These cases are here on petitions for certiorari to the Court of Appeals for the Fifth Circuit, which refused enforcement of orders of the Board. We granted certiorari (368 U.S. 810, 812) because there was a seeming noncompliance by that court with our admonitions in Universal Camera Corp. v. Labor Board, 340 U.S. 474. We there said that while the "reviewing court is not barred from setting aside a Board decision when it cannot conscientiously find that the evidence supporting that decision is substantial, when viewed in the light that the record in its entirety furnishes, including the body of evidence opposed to the Board's view," it may not "displace the Board's choice between two fairly conflicting views, even though the court would justifiably have made a different choice had the matter been before it de novo." Id., at 488.
Each of these cases involves alleged discriminatory discharges of employees in violation of the National Labor Relations Act, 29 U. S. C. § 158 (a) (3); and in each the Board ordered, inter alia, reinstatement of the workers in question with back pay. See 124 N. L. R. B. 1331, 124 N. L. R. B. 1182. In that type of case the Fifth Circuit has fashioned a special rule that was announced in Labor
This special rule concerning the weight of the evidence necessary to sustain the Board's orders for reinstatement with back pay has been repeatedly followed by the Fifth Circuit Court of Appeals in decisions refusing enforcement of that particular type of order. See Labor Board v. Williamson-Dickie Mfg. Co., 130 F.2d 260; Labor Board v. Alco Feed Mills, 133 F.2d 419; Labor Board v. Ingram, 273 F.2d 670; Labor Board v. Allure Shoe Corp., 277 F.2d 231; Frosty Morn Meats, Inc., v. Labor Board, 296 F.2d 617.
The Court of Appeals in No. 77, Labor Board v. Walton Mfg. Co., 286 F.2d 16, 25, in resolving the issue of credibility between witnesses for the employer and witnesses for the union, as to the reasons for the discharge of the employees in question, relied on the test stated in Labor Board v. Tex-O-Kan Flour Mills Co., supra. In No. 94, Labor Board v. Florida Citrus Canners Cooperative, 288 F.2d 630, decided less than three months later, the Tex-O-Kan opinion was not mentioned. But its test of credibility of witnesses seemingly was applied. 288 F. 2d, at 636-638.
There is no place in the statutory scheme for one test of the substantiality of evidence in reinstatement cases and another test in other cases. Labor Board v. Pittsburgh S. S. Co., 340 U.S. 498, and the Universal Camera Corp. case, both decided the same day, were cases involving reinstatement. They state a rule for review by Courts of Appeals in all Labor Board cases. The test in the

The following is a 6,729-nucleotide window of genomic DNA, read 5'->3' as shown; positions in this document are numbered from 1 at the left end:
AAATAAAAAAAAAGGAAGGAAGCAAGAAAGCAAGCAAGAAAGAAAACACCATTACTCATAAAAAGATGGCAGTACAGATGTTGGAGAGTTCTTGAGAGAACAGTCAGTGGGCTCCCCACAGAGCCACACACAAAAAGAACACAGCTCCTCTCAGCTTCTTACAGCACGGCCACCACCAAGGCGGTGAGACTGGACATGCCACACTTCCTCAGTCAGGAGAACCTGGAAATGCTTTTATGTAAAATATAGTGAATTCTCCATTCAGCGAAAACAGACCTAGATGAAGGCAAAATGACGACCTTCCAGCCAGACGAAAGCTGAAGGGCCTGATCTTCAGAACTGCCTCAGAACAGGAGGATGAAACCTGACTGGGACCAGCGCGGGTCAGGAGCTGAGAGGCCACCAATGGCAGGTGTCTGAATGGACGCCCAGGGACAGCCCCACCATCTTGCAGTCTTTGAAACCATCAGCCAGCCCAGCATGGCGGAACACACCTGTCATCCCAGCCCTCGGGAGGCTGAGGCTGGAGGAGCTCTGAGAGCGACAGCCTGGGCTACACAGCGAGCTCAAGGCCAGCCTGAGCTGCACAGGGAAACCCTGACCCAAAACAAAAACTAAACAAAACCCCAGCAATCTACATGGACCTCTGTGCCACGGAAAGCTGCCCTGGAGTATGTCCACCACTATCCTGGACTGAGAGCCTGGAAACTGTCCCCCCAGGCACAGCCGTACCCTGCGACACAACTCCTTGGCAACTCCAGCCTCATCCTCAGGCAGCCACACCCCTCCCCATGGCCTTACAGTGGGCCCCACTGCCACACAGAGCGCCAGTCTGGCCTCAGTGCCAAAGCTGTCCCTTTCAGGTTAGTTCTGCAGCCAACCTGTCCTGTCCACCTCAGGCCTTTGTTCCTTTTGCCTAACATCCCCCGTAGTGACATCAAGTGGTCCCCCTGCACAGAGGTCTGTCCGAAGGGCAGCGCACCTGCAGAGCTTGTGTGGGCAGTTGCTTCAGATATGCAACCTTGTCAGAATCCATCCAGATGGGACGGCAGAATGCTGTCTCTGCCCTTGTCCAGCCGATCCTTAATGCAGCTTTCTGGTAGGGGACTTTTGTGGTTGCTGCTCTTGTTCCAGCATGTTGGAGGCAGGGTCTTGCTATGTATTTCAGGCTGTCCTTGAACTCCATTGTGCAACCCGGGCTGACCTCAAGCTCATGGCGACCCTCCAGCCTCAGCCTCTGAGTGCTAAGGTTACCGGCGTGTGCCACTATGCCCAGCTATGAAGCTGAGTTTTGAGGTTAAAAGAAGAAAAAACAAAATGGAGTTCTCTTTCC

For the demeanor of a witness
We are in doubt as to how the Court of Appeals would have decided these two cases were it rid of the yardstick for reinstatement proceedings fashioned in its Tex-O-Kan decision. The reviewing function has been deposited, not here, but in the Court of Appeals, as the Universal Camera case makes clear. We "will intervene only . . . when the standard appears to have been misapprehended or grossly misapplied." 340 U. S., at 491. Since the
MR. JUSTICE FRANKFURTER, whom MR. JUSTICE HARLAN joins, dissenting.
These cases were brought here on the claim that the Court of Appeals had exceeded its reviewing power over orders of the National Labor Relations Board under the National Labor Relations Act, 29 U. S. C. § 160 (e), requiring that "the record considered as a whole" be canvassed. The Court does not find that the court did not assess the evidence, including inferences fairly to be drawn, in accordance with the scope of judicial review outlined in Universal Camera Corp. v. Labor Board, 340 U.S. 474, and its companion case, Labor Board v. Pittsburgh S. S. Co., 340 U.S. 498. But it remands the cases to the Court of Appeals because of doubt whether that court was improperly influenced in its determinations by what is deemed an erroneous legal rule as applied in Labor Board v. Tex-O-Kan Flour Mills Co., 122 F.2d 433.
I am constrained to disagree with the Court's disposition of these cases on three grounds. First, the Court assumes legal identity between two cases that raise entirely different issues. Second, in neither case did the Court of Appeals apply a special and more stringent rule of review in cases of reinstatement for wrongful discharge. Finally, I think the Tex-O-Kan rule, insofar as it was applied below in Walton and is disapproved here, is in accord with prior decisions of this Court and does not conflict with the substantial evidence rule.
The Court of Appeals in Walton accepted findings by the Trial Examiner and the Board, 124 N. L. R. B. 1331,
In Florida Citrus the Examiner and the Board found that the respondent had refused to bargain as required by § 8 (a) (5), and therefore that employees who had participated in a resulting strike had been discharged and replaced in violation of § 8 (a) (1) and (3). 124 N. L. R. B. 1182. The Court of Appeals denied enforcement of the order to cease and desist, to bargain on request, and to reinstate the discharged employees with pay; it did so because it concluded, on consideration of the record as a whole, that the critical finding of refusal to bargain was not supported by substantial evidence. 288 F.2d 630.